So far the present government’s effort to deal with the past failure of governance, and to obtain the support of the Sri Lankan people and the international community, appear to be on course. The international community has been impressed by the government’s cooperative approach. The government’s decision to co-sponsor a resolution that was specific to Sri Lanka was unique, as mentioned by the UN Human Right Commissioner, Zeid Ra'ad Al Hussein. The government has thereby committed itself to implement the recommendations of the resolution. It is important to note that these are not limited to accountability for war crimes, but also include other areas of governance. One of these is to “investigate all alleged attacks by individuals and groups on journalists, human rights defenders, members of religious minority groups and other members of civil society, as well as place of worship.”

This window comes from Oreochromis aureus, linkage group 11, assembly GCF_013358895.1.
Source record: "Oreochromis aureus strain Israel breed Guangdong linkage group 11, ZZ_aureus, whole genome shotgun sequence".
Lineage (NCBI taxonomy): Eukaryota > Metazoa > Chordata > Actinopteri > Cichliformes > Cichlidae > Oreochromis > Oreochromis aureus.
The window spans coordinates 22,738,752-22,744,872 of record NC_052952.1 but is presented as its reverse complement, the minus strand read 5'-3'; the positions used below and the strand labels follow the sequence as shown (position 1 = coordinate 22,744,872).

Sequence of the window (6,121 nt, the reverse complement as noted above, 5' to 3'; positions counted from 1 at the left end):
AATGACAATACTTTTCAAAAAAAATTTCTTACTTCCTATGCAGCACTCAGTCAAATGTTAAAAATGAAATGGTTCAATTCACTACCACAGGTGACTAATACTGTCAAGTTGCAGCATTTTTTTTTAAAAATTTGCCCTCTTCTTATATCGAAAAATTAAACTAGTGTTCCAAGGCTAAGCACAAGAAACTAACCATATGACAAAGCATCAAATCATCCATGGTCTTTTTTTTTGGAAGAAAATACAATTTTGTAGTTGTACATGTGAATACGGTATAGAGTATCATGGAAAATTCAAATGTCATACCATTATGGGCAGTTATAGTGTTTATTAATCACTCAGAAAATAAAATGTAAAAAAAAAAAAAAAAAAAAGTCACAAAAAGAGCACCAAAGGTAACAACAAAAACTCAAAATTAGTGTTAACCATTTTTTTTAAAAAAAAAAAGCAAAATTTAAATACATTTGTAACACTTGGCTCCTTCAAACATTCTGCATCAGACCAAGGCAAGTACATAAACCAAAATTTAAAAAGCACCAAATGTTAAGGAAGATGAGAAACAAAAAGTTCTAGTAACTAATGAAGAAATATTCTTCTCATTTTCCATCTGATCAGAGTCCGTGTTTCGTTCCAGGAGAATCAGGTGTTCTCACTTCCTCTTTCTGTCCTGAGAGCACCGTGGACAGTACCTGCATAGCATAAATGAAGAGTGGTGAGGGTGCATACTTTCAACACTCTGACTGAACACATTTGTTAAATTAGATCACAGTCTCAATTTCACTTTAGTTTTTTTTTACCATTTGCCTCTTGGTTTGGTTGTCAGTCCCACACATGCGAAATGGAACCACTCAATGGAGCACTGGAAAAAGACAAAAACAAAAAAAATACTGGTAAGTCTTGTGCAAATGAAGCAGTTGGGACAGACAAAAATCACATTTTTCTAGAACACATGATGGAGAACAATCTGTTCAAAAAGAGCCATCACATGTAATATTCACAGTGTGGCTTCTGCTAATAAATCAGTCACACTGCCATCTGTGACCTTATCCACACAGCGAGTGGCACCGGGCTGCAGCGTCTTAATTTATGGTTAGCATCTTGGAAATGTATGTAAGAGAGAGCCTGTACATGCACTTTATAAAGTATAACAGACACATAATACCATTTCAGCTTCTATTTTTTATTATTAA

It is not only the government that is to be commended for its willingness to take the country on a new path that gives priority to the protection of human rights and values of good governance. The people of Sri Lanka too have been prepared to give the government the time and space to carry out its reforms without getting misled by propaganda of the opposition parties. The contrast to how the country received the UN resolution of 2013, with wildly emotional protests and demonstrations and how it received the present resolution of 2015 shows that the Sri Lankan people are by and large open minded. Sri Lanka is today an oasis of peace in its absence of armed conflict and political violence. There is also at present no overt display of hostility between the ethnic and religious communities. But the need for inter-ethnic and inter-religious peace building and reconciliation is never ending, as a glance at what is happening in other parts of the world will show.